The Disney Channel celebrated their 100th Disney Channel Original Movie by airing a marathon of every single original movie over this Memorial Day weekend. Given the fact that a number of our staff grew up during the ’90s and early 2000s, we leapt at the chance to revisit our childhood and once more step into the world of cheesy dialogue, heartfelt messages, and “where-are-they-now?” actors that only Disney TV movies can generate such excitement for.
Jump! Jump! The House is Jumpin! 1999’s Smart House told the story of Ben Cooper who enters a contest for a Smart House in order to help out his sister and widowed father whose lives have become over-run with chores. But winning the Smart House doesn’t solve Ben’s problems. Once his father begins dating the Smart House’s creator, Sara, Ben tampers with the AI personality, Pat, in order to prove his dad that they don’t need a new wife/mother. Admittedly, as a child I liked Smart House because it terrified me. Granted, the very idea of a house that can clean up your messes by sucking it into the floor, make all your meals, react to your every desire and need, and kick bullies out of your parties is awesome. I legitimately thought that by the time I was an adult that houses would be like this one, but alas, seventeen years later and I’m still spilling stuff and cleaning it up myself. So what was so terrifying? Katey Sagal’s Pat. After Ben messes with the house’s system, Pat becomes an overprotective 1950s mother who places the family under lockdown for fear that the outside world is too dangerous. Appearing as a hologram that was more alarming that humorous, Pat’s late film turn twisted a family movie into a sci-fi thriller, or at least my closest approximation of that at nine years old. At the time, I thought Smart House was cool, clever, and absolutely plausible, with enough suspense for a budding horror enthusiast.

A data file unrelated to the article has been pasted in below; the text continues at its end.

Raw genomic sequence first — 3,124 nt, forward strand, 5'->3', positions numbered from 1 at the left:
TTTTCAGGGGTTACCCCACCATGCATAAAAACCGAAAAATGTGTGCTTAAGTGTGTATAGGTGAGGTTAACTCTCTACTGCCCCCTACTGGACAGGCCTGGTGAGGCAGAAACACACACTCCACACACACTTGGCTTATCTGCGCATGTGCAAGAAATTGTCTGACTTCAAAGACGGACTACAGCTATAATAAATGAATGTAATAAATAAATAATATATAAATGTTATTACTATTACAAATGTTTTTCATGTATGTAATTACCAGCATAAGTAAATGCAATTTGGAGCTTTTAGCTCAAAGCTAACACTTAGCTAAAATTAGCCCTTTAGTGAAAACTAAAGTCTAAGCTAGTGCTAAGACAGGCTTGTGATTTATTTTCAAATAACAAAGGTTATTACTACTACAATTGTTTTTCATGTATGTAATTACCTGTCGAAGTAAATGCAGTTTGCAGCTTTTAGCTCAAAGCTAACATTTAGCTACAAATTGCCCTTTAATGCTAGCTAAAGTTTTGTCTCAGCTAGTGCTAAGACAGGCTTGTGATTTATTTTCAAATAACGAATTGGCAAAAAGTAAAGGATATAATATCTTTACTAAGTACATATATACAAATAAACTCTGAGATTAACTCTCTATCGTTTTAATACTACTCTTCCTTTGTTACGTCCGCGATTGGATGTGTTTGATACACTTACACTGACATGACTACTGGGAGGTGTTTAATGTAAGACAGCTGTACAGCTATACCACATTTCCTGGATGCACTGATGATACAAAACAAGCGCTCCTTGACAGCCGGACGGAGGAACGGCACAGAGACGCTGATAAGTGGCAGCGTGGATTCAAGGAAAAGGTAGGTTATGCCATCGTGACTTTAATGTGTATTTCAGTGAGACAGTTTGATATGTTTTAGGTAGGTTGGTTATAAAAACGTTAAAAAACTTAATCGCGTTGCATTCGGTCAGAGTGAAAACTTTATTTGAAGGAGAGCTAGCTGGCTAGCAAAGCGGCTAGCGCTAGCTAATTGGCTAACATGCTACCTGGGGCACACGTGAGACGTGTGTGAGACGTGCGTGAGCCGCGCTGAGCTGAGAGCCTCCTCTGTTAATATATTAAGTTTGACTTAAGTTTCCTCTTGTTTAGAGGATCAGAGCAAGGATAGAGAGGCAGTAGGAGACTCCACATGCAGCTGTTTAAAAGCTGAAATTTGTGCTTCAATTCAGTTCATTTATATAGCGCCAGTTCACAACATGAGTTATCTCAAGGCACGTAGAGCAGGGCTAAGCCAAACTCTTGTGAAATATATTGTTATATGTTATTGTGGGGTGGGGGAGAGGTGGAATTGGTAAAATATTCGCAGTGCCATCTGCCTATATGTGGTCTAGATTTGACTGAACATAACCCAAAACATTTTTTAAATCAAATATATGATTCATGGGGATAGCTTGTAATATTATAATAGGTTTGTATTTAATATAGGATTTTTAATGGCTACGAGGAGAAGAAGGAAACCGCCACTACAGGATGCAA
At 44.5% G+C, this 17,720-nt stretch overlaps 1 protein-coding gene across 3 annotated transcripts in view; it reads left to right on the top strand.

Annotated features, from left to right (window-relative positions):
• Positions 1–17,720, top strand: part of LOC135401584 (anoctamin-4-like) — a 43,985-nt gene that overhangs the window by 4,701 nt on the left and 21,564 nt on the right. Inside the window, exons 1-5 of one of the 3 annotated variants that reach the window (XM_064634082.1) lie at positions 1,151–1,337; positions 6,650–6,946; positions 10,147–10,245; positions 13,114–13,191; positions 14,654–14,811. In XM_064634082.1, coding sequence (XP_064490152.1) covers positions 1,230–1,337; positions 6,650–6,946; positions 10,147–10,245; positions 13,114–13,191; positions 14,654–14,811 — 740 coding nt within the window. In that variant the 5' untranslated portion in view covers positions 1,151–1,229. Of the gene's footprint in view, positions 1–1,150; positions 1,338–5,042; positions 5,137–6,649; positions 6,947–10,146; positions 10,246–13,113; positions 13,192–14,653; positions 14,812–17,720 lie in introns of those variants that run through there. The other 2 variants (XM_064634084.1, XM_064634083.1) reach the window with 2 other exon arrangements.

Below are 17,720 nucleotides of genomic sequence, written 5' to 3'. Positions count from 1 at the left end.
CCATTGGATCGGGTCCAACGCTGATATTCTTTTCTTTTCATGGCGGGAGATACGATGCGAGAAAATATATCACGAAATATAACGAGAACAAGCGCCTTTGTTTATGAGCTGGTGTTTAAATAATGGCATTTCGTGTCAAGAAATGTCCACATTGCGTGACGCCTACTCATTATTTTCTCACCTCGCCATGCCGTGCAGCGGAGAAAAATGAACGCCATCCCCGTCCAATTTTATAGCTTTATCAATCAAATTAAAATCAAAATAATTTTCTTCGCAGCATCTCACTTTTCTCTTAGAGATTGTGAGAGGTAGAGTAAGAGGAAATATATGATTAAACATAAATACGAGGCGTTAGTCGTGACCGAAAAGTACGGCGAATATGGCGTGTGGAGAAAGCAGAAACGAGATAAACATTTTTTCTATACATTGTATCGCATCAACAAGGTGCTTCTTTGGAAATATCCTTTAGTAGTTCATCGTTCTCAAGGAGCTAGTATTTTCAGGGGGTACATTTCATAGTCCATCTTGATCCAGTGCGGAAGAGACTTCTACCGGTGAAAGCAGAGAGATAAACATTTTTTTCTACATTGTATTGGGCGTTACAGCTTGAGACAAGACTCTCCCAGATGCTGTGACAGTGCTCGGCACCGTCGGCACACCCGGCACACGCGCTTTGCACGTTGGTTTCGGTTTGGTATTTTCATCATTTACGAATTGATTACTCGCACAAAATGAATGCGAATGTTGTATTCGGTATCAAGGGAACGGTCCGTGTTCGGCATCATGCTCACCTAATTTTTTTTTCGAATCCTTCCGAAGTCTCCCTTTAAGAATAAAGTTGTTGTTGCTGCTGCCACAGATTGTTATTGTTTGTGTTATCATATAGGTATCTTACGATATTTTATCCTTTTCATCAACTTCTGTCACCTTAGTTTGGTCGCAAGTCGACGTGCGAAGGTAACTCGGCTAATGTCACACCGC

So, how does it hold up? First of all, I’d forgotten that LeVar Burton directed this movie and the re-discovery of that makes it even more endearing. Expectedly, the dialogue is pretty cringe-worthy, especially when it comes to the scenes of “deep” emotion. Yet, Smart House feels more genuine in efforts than the pastel-colored Disney Channel Original Movies that began around the time that Selena Gomez and Miley Cyrus became household names. Sure the technology within the Smart House is laughably out of date, the party scene featuring that hit-Disney single “Jump Jump the House is Jumpin” is the very absence of cool, and the acting is sometimes uncomfortably awkward. But there’s attempt to say something to kids here, and a relatively mature (for a Disney Channel Original Movie) look at grief and coping. There’s an actual divide between the lives of adults and children in this film, and there’s an existence of authority, as opposed to later Disney Channel Original Movies where the adults were all rubes and the kids ran the show. Smart House is a movie that’s better in nostalgic memory than in actuality, but as a made for television kid’s movie it’s pretty clever in comparison. Oh, and it’s still a bit terrifying. Maybe it’s the years spent watching Katey Sagal’s Gemma Teller on Sons of Anarchy, but Pat is still the stuff of nightmares even after she chills out and starts making everyone chocolate chip waffles by the movie’s end. –Richard Newby
Eddie’s Million Dollar Cook-Off